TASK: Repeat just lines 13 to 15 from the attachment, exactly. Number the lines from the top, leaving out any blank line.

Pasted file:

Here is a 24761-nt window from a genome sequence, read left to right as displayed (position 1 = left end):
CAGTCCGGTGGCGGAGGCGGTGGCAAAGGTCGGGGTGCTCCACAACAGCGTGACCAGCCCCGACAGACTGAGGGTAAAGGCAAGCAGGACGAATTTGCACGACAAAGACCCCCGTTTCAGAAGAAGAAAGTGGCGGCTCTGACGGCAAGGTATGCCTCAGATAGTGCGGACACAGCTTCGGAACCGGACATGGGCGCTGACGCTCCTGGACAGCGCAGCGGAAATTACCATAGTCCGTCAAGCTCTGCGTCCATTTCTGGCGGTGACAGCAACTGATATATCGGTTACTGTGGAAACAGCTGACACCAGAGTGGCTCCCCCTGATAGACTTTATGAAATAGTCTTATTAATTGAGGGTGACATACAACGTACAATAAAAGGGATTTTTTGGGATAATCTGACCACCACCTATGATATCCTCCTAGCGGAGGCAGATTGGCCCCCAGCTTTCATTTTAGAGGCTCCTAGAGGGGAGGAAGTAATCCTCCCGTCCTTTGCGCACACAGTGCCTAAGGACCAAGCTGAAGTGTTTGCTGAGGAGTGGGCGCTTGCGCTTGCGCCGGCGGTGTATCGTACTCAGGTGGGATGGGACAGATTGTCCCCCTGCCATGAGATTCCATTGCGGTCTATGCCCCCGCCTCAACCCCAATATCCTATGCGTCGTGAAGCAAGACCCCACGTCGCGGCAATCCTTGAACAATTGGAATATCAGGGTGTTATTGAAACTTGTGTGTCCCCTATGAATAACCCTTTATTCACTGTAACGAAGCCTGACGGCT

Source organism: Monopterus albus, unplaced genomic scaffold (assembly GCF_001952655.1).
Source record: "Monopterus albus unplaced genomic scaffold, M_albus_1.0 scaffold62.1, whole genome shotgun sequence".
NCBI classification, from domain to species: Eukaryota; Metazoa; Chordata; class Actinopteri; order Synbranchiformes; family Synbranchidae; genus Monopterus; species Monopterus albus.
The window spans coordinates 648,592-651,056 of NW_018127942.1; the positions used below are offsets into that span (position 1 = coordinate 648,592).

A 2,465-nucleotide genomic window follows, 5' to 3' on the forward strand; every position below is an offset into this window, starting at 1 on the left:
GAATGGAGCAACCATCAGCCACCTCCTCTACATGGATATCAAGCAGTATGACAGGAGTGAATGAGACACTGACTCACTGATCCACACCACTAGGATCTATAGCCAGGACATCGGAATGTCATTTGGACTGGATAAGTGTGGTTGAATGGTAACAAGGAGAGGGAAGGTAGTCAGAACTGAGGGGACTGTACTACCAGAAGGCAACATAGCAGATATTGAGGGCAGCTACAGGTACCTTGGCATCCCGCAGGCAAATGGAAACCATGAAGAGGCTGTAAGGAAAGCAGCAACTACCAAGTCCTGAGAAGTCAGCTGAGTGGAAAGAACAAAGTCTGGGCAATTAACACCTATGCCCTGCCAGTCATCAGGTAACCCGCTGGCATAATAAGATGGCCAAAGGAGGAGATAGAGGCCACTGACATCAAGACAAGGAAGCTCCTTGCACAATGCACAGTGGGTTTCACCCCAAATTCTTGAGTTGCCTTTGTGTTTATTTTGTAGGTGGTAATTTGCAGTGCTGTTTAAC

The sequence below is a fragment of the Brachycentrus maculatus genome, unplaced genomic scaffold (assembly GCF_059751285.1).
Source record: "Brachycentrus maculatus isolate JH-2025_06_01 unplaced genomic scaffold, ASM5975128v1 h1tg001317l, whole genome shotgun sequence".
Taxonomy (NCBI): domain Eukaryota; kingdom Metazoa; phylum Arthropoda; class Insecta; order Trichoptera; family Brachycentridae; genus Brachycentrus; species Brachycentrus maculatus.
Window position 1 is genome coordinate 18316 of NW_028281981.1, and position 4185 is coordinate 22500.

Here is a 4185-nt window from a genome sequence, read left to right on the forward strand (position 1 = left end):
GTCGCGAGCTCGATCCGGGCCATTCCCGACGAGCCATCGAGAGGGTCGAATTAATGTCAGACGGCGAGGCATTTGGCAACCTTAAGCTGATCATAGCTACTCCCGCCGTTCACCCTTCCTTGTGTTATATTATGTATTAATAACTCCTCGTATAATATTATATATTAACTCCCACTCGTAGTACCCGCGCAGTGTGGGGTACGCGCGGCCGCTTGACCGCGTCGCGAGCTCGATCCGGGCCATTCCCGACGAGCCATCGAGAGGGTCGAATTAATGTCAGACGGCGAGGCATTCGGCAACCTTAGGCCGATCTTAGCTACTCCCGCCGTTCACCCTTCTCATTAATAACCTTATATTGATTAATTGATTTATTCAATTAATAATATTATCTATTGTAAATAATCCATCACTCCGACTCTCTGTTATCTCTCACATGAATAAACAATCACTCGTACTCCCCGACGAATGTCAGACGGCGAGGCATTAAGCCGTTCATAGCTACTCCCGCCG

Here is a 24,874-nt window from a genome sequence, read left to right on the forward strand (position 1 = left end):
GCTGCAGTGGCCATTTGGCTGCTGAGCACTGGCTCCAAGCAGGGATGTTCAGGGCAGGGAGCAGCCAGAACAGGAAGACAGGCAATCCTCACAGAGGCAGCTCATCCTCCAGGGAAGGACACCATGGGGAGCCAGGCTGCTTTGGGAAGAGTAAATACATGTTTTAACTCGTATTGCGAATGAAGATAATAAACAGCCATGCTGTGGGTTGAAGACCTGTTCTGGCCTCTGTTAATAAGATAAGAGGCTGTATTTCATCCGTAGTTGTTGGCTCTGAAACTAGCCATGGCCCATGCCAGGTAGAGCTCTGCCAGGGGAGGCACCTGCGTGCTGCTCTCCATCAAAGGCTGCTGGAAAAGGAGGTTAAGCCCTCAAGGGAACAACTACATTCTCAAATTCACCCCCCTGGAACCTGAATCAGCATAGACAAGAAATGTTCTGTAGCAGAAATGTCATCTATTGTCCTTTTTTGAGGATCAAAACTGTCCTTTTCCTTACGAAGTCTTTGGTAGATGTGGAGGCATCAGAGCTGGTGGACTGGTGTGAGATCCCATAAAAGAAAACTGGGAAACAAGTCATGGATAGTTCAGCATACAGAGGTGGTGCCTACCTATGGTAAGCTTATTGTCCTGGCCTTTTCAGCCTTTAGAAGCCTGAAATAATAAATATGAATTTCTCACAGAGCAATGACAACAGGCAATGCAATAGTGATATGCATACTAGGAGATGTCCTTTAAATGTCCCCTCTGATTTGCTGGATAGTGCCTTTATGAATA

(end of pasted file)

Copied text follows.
Here is a 4185-nt window from a genome sequence, read left to right on the forward strand (position 1 = left end):
GTCGCGAGCTCGATCCGGGCCATTCCCGACGAGCCATCGAGAGGGTCGAATTAATGTCAGACGGCGAGGCATTTGGCAACCTTAAGCTGATCATAGCTACTCCCGCCGTTCACCCTTCCTTGTGTTATATTATGTATTAATAACTCCTCGTATAATATTATATATTAACTCCCACTCGTAGTACCCGCGCAGTGTGGGGTACGCGCGGCCGCTTGACCGCGTCGCGAGCTCGATCCGGGCCATTCCCGACGAGCCATCGAGAGGGTCGAATTAATGTCAGACGGCGAGGCATTCGGCAACCTTAGGCCGATCTTAGCTACTCCCGCCGTTCACCCTTCTCATTAATAACCTTATATTGATTAATTGATTTATTCAATTAATAATATTATCTATTGTAAATAATCCATCACTCCGACTCTCTGTTATCTCTCACATGAATAAACAATCACTCGTACTCCCCGACGAATGTCAGACGGCGAGGCATTAAGCCGTTCATAGCTACTCCCGCCG

Here is a 24,874-nt window from a genome sequence, read left to right on the forward strand (position 1 = left end):